A study examines 'subjective workload' among NICU nurses, and finds a number of perceived stressors that take time away from essential care and could lead to sub-optimal outcomes.
Patient volume and acuity play a role in a nurse's ability to provide optimal care, but they aren't the only factors, a new study shows.
Researchers at The Ohio State University found that a nurse's "subjective workload"—which could include everything from the mental pressures of the job to relentless time constraints—affects her or his ability to provide optimal care, no matter how many patients they're attending.
The study, in the journal JAMA Pediatrics, calls for developing broader workload strategies to ease nurses' stress and improve care quality.
"We were surprised to discover how important subjective workload is to care quality, and it's something we typically don't measure in healthcare. This is really the nurse's voice telling us how intense things were," said study lead author Heather L. Tubbs-Cooley, RN, an associate professor of nursing at Ohio State.
The study examined data collected during 332 12-hour shifts from 136 neonatal intensive care nurses caring for 418 infants. Researchers during each shift collected objective measures of infant-to-nurse staffing ratios and infant acuity.
The NICU nurses were asked to fill out the NASA Task Load Index to measure perceived workload based on mental demand, physical demand, time constraints, and overall effort needed to accomplish patient care.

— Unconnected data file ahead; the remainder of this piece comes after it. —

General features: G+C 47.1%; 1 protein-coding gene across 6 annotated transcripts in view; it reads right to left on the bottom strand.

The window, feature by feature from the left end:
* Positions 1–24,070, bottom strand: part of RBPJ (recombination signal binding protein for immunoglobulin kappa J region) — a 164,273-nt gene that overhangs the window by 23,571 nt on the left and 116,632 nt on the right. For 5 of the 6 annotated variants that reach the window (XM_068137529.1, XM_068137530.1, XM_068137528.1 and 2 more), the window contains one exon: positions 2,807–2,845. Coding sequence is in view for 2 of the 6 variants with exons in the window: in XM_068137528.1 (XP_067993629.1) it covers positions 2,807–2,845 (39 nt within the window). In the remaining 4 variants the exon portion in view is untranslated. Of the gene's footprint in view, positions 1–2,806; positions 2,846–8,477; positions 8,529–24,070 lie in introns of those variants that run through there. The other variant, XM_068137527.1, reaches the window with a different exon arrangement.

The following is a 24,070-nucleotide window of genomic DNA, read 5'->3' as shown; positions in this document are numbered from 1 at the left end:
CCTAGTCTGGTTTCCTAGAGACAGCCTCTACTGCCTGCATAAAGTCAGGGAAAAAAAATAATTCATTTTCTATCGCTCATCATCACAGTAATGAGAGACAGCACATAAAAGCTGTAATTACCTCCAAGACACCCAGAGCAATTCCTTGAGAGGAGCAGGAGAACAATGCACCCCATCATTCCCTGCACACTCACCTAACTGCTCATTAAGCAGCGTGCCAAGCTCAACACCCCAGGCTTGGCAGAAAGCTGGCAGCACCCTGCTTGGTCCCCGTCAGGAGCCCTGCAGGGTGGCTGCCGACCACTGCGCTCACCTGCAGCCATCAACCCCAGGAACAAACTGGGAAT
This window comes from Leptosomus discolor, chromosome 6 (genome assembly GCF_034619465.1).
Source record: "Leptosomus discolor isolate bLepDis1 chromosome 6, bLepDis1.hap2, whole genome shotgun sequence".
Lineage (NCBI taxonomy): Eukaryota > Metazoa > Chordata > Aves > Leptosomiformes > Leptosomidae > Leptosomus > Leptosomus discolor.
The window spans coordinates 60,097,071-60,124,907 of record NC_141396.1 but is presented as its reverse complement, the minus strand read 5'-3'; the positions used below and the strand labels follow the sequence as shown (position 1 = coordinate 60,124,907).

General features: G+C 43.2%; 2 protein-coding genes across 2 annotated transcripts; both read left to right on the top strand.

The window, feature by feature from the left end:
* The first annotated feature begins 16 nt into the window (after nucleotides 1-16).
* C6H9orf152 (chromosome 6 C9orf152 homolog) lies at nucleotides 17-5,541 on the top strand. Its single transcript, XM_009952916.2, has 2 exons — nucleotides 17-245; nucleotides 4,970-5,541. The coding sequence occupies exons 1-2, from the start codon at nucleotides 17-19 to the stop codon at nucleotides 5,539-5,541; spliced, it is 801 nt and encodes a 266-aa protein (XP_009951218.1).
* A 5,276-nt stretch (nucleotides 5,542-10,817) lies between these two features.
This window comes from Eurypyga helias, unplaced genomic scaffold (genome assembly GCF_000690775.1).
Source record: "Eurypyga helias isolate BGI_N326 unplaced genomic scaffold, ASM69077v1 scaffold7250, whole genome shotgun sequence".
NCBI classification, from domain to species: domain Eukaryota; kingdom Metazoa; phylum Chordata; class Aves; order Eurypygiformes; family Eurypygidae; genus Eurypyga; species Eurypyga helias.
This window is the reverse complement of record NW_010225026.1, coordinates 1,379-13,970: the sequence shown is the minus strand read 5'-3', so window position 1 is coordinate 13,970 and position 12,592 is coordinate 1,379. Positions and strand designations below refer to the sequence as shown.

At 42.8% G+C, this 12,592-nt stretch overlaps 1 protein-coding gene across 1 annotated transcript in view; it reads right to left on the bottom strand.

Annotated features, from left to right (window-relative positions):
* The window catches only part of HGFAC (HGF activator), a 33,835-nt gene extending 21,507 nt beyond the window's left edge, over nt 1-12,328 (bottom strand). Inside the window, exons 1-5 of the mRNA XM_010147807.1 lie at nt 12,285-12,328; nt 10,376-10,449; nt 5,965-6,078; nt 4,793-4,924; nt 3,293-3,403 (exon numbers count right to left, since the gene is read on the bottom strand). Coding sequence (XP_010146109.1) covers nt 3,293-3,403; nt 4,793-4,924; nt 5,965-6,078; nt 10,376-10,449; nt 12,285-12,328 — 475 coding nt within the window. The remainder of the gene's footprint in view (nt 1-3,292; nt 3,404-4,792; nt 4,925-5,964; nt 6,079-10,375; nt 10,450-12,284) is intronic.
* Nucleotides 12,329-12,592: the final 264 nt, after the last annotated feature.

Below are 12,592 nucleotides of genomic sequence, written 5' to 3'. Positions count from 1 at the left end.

The nurses also gave the researchers reports on "essential care" that they missed during shifts—including hourly assessments of the patients' intravenous sites, oral feedings, collection of laboratory results and safety checks of equipment and alarms.
The researchers used the data to create multiple statistical models to evaluate the relationships between objective and subjective workload measures and quality of care. They found that, regardless of the model, the nurses' perceived workloads had a consistently strong influence on missed essential care.
Some of the models showed that higher patient ratios contributed to missed care, which has been demonstrated in other studies. However, the researchers saw little connection in this study between the severity of patients' health status and missed care.
"Subjective workload was the one variable that was consistently and strongly associated with missed care," Tubbs-Cooley said. "Staffing ratios get a lot of attention—and they’re important—but nurses' in-the-moment workload judgments matter as much or more."
While NICU nurses are under tremendous stress while caring for the sickest, most-fragile patients, Tubbs-Cooley says her study's implications suggest "a universal phenomenon among front-line caregivers in hospitals and even those in outpatient and community settings."
“Subjective workload was the one variable that was consistently and strongly associated with missed care. Staffing ratios get a lot of attention—and they’re important—but nurses' in-the-moment workload judgments matter as much or more.”
Study author Heather L. Tubbs-Cooley, RN, associate professor of nursing at Ohio State
John Commins is a senior editor at HealthLeaders.
Mental pressures and time constraints affect care quality as much as patient volume and acuity.
Researchers saw little connection between the severity of patients' health status and missed care.
Findings suggest 'subjective workload' could be 'a universal phenomenon among front-line caregivers in hospitals and even those in outpatient and community settings.'